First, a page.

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Salsa website stage 2 — User journeys

Customer journeys give you an insight into how your customers can reach their end goal. We used an eight-stage structure to map customer journeys for our four personas to help identify how they’d move through our site and services.

Salsa Digital 18 November 2019

User journeys

User journeys provide a visual representation of the stages a person goes through to reach a goal. They also work well with personas, focusing on both their needs and how those needs can be met. For example, our Sarah persona (head of digital) had a goal of driving authentic change for citizens. This need could be met by:

  • Case studies that show how her vision can be realised and include metrics

  • Access to authoritative content

  • Innovative services that will help her deliver change

  • Inspirational, bold-thinking content (e.g. whitepapers, blogs, vlogs)

You may also like to view this introductory video on customer journey workshops, which takes you through the goals and workshop setup (although it uses a different journey map to the one we used).

The stages

There are many different ways of journey mapping, depending on your end-goal, but we chose to use an eight-stage journey. The stages are:

  1. Awareness — How do visitors who haven't heard of Salsa find out about us? Example: a form of advertising (Facebook), referrals, organic search.

  2. Engagement and research — What do we do to turn this awareness into actual engagement?

  3. Subscribe and follow — How do we get ‘aware’ visitors to become engaged visitors and then to actually subscribe so we have the ability to follow up?

  4. Convert — How do we get them to make a very small investment, either in their time or their money?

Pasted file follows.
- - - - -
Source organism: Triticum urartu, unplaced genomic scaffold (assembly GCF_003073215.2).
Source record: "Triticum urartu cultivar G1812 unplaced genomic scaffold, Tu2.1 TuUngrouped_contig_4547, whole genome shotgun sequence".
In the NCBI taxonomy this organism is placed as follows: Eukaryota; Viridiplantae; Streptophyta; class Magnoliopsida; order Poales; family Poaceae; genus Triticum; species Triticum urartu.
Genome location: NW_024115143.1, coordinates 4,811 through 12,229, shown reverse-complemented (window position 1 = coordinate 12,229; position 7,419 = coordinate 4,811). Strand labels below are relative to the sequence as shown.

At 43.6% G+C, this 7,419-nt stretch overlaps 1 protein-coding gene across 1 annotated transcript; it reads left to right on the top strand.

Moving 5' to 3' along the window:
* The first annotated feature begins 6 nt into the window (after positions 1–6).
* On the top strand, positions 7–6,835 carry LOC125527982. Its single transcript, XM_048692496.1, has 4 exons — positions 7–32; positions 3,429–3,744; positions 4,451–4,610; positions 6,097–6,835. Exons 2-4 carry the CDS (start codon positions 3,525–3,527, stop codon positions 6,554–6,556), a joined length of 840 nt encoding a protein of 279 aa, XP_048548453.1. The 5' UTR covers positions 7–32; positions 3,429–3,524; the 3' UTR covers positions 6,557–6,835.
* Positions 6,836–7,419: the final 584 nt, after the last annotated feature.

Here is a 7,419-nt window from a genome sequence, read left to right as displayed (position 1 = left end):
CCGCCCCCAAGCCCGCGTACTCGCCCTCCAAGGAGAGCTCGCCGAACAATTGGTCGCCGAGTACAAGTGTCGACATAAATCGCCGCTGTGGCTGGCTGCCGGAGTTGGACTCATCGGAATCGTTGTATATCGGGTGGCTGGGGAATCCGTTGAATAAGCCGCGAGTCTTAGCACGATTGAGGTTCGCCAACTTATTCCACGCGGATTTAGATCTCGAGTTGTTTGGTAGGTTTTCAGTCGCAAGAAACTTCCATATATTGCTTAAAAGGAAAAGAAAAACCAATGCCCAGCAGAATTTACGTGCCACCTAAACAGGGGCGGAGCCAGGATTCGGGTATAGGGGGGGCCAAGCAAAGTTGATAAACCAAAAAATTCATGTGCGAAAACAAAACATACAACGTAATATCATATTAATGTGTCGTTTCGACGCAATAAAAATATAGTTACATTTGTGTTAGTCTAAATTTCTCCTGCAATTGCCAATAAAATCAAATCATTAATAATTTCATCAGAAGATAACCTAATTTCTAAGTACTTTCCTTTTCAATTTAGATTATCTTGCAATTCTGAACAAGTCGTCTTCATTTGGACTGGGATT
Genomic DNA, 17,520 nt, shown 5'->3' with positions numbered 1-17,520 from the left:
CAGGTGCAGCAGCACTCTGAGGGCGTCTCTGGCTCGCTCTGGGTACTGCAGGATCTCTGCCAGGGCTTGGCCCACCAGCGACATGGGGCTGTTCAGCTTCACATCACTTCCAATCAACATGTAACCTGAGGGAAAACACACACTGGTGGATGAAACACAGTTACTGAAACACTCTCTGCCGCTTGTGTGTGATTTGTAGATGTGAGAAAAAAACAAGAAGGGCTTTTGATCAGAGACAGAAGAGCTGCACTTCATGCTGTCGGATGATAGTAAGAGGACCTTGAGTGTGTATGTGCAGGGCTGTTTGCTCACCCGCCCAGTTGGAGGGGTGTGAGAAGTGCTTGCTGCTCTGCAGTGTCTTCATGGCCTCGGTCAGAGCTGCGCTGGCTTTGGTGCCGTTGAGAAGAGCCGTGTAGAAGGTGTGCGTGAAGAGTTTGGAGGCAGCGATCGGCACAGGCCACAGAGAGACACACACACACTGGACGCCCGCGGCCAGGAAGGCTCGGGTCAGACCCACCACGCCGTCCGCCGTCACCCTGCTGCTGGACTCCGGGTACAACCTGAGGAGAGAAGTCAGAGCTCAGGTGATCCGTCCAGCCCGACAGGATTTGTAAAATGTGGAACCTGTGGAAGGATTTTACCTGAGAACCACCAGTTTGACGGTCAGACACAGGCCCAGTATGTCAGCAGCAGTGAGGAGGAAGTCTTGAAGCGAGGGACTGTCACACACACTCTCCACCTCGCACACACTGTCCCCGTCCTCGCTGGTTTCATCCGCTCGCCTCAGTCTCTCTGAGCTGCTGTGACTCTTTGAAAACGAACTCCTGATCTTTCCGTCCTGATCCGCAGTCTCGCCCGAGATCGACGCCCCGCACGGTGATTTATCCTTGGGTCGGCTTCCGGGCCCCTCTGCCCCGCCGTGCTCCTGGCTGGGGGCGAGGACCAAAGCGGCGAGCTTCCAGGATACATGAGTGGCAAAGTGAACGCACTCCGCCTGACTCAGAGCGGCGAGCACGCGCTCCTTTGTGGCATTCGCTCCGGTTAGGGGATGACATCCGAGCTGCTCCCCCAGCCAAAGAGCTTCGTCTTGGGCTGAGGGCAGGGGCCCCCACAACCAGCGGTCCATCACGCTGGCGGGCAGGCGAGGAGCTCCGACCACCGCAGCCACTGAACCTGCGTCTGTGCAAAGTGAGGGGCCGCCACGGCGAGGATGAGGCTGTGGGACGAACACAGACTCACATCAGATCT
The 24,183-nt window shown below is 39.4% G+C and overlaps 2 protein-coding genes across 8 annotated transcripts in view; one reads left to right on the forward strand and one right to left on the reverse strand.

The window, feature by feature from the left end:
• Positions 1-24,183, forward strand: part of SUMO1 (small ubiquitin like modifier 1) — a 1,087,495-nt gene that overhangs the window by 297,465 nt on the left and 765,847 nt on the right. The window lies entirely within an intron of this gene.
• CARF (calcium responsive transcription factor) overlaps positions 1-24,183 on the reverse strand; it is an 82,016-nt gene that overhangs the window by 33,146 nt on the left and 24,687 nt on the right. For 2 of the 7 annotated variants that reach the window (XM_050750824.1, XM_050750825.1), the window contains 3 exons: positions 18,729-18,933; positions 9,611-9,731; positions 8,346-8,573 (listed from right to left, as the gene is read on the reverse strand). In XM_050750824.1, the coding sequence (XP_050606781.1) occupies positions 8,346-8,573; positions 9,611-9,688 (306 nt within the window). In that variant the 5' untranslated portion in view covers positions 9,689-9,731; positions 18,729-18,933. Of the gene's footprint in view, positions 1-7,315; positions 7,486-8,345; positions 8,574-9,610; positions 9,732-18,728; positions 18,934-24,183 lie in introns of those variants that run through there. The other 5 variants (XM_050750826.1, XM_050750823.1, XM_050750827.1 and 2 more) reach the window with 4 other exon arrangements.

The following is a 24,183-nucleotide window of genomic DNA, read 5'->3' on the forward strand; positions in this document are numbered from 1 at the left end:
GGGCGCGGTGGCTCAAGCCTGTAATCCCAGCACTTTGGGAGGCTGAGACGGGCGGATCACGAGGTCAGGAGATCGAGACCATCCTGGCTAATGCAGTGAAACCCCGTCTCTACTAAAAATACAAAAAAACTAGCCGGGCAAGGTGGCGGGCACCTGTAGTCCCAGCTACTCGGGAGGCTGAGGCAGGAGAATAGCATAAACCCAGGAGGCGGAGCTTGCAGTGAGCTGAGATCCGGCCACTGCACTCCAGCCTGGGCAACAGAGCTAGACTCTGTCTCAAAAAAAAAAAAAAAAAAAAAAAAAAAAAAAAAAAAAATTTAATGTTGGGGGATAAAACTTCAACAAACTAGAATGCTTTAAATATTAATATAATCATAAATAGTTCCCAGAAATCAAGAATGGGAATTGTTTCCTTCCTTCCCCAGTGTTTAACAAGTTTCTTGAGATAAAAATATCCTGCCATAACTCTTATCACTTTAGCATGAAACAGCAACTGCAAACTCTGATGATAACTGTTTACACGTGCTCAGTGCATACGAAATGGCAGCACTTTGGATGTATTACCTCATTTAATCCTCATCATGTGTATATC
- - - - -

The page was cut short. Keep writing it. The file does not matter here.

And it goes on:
5. Excite — The person has made the investment, but is that investment worth a second date? How do we make sure they’re excited about what we offer?

  6. Ascend — Ladder of ascension for the different products/services that our customer can buy into. This could be over weeks, months, or years.

  7. Advocate — When people are happy, and saying nice things about us without us asking.

  8. Promoter — The promoter is an advocate who is now actively promoting our products and services. They’re someone who’s generating referrals.

Below is a great video that takes you through this eight-stage process.

Our tools

Partly because we were collaborating across several locations (with nearly half the team attending meetings virtually) and partly because it’s a good way to keep a digital record, we used a Miro board to map the user journeys. We added ‘sticky notes’ in the board.

Sarah’s user journey

In the screenshot above you can see the Miro board in action. To give you an example of how Sarah might move through the eight stages, consider this journey:

  1. Awareness — Another government agency tells Sarah about us.

  2. Engagement and research — Sarah comes to our website and reads a blog or case study.

  3. Subscribe and follow — Sarah subscribes to our Digital Transformation in Government blog series.

  4. Convert — Sarah invites us to tender.

  5. Excite — Sarah is excited by the solution and vision represented in our tender response.

  6. Ascend — Sarah contracts us, then has a good project experience from discovery to build.

  7. Advocate — Sarah provides us with a glowing referee report.

  8. Promoter — Sarah proactively refers us to her peers.

The above represents one possible journey for Sarah, but as you can see from the screenshot we had many different possibilities within each of the eight stages. We also completed this mapping process for our three other personas: Mary (head of comms), Brett (head of IT) and Dilshan (technical talent). Read our blog about our personas

The challenges

At this stage in the process, we did wonder if our user journey focus should be on the whole customer journey (with multiple touchpoints) or just their interaction with the Salsa website. With a tight timeframe, we decided to narrow the focus a little and concentrate on the most common customer touchpoints (e.g. tenders and referrals) and their website interactions. However, we know that our customers’ journeys could be mapped in a lot more detail and across many different touchpoints and we’ve flagged this as an exercise to complete in the future.

We also needed two full workshops to be able to create user journey maps for all four of our personas — which was challenging in terms of our time.

Next steps

With the user journeys complete, our next step is another workshop, this time on user stories.

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